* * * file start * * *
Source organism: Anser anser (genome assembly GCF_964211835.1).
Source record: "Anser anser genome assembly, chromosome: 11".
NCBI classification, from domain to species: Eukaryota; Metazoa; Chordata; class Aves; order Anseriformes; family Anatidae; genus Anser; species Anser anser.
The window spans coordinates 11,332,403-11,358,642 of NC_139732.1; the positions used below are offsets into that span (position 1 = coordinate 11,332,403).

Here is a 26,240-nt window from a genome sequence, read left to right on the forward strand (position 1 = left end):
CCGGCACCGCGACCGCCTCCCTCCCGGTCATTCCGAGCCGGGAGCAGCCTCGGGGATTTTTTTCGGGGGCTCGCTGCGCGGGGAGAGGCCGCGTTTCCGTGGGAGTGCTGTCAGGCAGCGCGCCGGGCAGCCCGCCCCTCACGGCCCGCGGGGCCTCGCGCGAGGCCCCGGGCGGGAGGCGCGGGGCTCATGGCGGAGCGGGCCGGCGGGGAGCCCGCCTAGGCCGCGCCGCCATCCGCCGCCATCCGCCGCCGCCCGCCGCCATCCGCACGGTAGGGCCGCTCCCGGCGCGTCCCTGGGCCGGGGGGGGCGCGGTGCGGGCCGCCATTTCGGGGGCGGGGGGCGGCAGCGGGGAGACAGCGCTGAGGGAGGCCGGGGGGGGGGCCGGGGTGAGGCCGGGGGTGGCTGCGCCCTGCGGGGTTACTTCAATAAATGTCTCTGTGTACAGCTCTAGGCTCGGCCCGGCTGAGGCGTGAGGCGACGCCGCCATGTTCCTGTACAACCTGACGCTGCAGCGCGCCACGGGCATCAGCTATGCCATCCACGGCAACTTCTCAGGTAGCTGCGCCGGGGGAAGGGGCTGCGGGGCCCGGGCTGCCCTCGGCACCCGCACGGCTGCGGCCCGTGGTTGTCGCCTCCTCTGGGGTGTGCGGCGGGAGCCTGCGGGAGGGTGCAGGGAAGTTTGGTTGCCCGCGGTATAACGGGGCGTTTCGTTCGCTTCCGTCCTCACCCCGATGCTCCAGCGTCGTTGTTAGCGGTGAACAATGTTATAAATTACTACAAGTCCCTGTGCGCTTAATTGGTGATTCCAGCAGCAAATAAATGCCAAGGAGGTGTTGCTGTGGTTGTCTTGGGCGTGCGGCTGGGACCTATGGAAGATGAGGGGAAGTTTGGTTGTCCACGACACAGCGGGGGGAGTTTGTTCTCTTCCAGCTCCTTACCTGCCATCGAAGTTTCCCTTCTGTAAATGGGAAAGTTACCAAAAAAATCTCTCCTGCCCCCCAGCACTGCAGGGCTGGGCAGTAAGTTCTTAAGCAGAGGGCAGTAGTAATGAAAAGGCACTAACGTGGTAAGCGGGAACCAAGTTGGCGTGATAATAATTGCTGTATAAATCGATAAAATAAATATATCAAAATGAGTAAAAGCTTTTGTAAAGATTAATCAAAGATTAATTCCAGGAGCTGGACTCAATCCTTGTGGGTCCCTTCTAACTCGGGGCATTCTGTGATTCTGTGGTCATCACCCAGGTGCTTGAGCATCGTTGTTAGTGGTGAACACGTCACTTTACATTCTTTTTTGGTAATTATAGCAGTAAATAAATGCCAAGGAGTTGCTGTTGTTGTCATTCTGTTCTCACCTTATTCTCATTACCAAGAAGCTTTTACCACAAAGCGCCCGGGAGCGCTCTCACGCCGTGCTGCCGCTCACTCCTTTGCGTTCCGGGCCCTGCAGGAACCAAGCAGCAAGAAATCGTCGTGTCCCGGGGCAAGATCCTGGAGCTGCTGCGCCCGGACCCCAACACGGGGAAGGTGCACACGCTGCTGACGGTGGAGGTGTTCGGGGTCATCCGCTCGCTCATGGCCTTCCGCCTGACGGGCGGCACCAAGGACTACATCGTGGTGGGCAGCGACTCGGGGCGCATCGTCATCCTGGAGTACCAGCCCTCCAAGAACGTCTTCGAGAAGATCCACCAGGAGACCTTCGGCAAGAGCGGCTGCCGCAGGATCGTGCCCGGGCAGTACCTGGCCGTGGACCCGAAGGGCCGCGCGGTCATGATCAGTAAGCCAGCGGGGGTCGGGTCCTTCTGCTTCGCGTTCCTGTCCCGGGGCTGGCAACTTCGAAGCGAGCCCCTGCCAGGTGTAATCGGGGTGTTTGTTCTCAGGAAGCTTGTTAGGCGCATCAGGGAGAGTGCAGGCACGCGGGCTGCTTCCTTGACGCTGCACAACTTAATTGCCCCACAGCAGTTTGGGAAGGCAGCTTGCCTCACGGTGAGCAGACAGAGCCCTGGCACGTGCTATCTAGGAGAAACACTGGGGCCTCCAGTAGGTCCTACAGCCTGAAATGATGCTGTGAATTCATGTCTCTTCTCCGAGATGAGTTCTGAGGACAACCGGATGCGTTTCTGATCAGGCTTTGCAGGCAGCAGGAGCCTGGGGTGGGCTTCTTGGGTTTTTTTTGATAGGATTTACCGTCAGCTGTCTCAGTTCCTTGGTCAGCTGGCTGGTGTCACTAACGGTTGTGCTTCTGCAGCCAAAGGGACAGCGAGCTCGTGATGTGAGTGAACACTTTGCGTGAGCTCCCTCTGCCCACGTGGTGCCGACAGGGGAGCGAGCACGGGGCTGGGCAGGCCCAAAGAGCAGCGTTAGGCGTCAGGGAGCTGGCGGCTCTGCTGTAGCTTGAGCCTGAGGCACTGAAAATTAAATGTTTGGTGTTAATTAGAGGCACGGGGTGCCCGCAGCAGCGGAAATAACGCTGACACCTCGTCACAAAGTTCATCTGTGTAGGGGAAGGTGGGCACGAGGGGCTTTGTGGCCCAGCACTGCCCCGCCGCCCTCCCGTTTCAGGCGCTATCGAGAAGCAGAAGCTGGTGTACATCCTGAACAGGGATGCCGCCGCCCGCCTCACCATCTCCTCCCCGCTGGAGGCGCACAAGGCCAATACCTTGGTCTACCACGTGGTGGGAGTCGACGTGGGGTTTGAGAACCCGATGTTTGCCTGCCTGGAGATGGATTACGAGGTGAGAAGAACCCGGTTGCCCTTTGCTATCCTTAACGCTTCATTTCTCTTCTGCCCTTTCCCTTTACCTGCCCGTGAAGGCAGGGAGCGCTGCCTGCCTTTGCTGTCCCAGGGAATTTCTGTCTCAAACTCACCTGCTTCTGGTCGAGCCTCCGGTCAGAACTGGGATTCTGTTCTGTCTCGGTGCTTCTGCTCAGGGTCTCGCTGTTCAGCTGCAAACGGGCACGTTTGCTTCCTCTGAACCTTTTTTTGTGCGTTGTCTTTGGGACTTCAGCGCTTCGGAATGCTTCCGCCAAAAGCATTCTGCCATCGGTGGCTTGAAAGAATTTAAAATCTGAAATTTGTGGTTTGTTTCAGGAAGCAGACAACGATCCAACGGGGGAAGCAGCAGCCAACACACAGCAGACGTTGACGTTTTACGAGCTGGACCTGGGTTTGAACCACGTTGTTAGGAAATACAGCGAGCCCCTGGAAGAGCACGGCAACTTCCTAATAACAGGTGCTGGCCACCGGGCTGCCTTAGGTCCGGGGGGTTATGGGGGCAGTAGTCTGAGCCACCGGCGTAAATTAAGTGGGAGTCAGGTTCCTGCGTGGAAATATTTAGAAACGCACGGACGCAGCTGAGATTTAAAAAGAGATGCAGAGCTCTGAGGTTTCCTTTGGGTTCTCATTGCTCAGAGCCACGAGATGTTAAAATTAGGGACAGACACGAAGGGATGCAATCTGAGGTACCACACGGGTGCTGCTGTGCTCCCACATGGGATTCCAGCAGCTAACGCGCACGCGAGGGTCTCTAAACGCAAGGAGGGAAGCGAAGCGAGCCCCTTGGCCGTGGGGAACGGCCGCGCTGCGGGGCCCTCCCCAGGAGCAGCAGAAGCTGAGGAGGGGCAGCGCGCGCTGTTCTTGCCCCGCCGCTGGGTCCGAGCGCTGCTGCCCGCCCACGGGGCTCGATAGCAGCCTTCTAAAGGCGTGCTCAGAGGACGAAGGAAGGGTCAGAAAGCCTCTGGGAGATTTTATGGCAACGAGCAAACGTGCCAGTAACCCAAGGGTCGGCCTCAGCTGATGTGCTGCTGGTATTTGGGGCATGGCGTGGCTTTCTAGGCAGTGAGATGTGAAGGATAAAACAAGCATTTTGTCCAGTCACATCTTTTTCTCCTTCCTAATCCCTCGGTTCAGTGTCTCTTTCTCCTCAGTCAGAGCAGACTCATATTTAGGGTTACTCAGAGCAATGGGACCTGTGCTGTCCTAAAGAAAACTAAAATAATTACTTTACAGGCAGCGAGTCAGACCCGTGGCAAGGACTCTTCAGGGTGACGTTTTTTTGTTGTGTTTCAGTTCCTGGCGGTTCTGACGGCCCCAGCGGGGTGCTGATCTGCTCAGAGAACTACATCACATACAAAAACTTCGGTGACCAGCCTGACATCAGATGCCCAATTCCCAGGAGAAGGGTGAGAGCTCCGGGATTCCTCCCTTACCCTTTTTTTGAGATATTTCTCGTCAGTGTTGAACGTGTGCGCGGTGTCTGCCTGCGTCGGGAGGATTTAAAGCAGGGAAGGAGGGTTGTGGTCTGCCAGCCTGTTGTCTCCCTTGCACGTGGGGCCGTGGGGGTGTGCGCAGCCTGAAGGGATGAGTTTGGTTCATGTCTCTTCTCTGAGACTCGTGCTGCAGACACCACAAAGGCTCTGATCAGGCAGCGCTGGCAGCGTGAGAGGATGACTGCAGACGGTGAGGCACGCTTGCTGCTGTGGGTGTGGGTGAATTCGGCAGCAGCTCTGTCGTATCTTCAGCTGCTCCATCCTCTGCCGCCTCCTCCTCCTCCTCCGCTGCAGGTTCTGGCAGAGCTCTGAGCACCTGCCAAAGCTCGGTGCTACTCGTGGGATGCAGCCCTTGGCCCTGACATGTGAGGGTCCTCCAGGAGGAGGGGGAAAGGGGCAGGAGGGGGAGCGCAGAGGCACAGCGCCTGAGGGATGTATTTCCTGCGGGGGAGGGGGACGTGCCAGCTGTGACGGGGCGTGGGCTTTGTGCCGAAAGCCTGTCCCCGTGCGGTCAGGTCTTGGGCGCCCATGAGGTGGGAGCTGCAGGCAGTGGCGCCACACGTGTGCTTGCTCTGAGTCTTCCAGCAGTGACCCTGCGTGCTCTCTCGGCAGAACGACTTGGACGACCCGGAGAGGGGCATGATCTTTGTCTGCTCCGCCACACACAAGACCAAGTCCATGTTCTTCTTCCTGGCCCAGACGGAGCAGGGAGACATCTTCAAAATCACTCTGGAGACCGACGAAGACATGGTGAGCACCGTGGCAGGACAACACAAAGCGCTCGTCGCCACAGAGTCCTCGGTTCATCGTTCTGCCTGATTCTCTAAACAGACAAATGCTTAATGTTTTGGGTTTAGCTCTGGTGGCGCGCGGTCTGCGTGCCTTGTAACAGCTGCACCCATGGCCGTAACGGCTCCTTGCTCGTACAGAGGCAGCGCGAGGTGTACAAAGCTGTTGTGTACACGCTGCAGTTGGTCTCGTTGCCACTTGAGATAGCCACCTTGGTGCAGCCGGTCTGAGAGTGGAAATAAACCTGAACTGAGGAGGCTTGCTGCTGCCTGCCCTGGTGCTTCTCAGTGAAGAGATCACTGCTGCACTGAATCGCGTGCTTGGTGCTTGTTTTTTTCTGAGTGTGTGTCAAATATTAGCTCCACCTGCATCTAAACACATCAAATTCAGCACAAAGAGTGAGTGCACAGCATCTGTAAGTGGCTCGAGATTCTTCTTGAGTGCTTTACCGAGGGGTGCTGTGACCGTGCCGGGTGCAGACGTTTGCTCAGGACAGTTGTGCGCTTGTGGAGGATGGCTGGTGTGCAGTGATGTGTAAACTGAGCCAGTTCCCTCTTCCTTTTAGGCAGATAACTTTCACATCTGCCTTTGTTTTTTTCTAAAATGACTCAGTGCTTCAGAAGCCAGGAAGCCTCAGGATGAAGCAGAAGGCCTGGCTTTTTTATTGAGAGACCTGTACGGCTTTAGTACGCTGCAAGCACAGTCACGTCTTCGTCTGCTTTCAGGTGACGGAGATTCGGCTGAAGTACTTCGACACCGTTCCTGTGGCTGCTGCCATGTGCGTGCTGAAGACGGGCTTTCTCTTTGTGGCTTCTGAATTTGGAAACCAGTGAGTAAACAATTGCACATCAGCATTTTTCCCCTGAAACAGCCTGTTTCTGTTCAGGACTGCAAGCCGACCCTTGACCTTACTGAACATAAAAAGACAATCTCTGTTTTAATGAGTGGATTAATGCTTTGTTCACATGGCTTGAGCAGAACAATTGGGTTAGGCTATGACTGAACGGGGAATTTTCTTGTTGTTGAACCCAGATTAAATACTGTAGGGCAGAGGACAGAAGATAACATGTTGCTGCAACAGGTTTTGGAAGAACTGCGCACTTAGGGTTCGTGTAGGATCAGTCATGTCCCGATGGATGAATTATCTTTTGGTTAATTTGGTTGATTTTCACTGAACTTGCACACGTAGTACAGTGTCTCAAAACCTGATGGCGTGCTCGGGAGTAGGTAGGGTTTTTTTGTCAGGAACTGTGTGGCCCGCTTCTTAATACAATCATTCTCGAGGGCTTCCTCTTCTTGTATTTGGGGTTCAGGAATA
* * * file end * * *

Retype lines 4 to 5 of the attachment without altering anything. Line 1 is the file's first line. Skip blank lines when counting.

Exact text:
The window spans coordinates 11,332,403-11,358,642 of NC_139732.1; the positions used below are offsets into that span (position 1 = coordinate 11,332,403).

Here is a 26,240-nt window from a genome sequence, read left to right on the forward strand (position 1 = left end):